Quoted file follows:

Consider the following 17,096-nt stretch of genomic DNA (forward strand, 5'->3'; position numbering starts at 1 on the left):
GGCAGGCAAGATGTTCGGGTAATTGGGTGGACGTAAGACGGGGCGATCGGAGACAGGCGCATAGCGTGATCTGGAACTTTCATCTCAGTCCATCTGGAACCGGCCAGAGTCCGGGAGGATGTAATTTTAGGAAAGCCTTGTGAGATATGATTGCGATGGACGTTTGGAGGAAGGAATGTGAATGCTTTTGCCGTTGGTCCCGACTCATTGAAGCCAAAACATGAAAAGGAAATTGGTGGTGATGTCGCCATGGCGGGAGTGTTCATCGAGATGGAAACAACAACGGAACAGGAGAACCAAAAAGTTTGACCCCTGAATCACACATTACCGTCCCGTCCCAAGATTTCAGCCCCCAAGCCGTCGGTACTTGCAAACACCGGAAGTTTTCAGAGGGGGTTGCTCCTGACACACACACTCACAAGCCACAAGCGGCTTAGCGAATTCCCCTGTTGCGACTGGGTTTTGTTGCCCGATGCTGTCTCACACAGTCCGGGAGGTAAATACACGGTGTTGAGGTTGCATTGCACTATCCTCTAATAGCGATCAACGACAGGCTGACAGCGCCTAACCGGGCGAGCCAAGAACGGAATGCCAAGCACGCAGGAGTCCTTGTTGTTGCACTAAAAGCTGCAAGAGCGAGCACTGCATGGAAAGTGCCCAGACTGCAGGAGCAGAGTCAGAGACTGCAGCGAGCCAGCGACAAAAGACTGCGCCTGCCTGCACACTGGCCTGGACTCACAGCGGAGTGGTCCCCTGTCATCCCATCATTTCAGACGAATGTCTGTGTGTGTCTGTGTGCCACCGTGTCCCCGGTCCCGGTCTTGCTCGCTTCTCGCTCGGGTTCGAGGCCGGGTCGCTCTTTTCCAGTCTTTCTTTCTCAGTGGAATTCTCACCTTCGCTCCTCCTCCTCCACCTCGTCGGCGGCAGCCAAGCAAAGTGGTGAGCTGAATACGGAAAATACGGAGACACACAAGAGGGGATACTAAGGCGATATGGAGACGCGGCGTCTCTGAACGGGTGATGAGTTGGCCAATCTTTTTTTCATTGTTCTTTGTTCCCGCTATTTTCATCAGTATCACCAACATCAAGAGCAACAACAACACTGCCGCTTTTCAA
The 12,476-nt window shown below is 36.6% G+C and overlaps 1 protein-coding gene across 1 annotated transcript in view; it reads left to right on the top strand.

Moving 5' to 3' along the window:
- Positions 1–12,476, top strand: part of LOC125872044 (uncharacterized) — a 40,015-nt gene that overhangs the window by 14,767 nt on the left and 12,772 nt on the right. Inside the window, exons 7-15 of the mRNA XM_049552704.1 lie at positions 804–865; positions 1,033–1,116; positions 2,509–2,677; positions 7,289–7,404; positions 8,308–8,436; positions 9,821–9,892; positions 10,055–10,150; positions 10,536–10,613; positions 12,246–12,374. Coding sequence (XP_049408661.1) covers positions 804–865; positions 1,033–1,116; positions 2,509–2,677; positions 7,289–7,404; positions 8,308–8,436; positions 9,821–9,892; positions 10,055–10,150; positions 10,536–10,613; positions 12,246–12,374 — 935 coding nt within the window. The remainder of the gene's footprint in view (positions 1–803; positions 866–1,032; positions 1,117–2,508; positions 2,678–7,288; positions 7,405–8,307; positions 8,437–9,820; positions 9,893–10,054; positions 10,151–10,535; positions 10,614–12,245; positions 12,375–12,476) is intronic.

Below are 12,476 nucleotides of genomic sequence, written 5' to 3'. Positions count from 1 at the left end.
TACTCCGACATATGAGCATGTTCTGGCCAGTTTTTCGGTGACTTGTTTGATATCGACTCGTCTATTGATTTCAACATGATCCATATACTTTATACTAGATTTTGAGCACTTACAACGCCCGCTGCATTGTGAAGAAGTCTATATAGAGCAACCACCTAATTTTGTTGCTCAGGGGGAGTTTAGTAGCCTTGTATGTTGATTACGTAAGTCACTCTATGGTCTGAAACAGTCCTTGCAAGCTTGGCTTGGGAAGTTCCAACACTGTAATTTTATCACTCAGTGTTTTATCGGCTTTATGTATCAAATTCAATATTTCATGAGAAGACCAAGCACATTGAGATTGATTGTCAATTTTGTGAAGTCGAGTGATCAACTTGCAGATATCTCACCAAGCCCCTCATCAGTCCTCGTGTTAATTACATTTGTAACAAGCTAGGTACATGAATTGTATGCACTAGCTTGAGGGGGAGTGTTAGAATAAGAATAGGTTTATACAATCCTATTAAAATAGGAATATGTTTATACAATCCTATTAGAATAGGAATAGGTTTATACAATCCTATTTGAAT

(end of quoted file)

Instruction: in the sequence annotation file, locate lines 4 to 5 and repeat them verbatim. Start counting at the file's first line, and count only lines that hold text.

Moving 5' to 3' along the window:
- Positions 1–12,476, top strand: part of LOC125872044 (uncharacterized) — a 40,015-nt gene that overhangs the window by 14,767 nt on the left and 12,772 nt on the right. Inside the window, exons 7-15 of the mRNA XM_049552704.1 lie at positions 804–865; positions 1,033–1,116; positions 2,509–2,677; positions 7,289–7,404; positions 8,308–8,436; positions 9,821–9,892; positions 10,055–10,150; positions 10,536–10,613; positions 12,246–12,374. Coding sequence (XP_049408661.1) covers positions 804–865; positions 1,033–1,116; positions 2,509–2,677; positions 7,289–7,404; positions 8,308–8,436; positions 9,821–9,892; positions 10,055–10,150; positions 10,536–10,613; positions 12,246–12,374 — 935 coding nt within the window. The remainder of the gene's footprint in view (positions 1–803; positions 866–1,032; positions 1,117–2,508; positions 2,678–7,288; positions 7,405–8,307; positions 8,437–9,820; positions 9,893–10,054; positions 10,151–10,535; positions 10,614–12,245; positions 12,375–12,476) is intronic.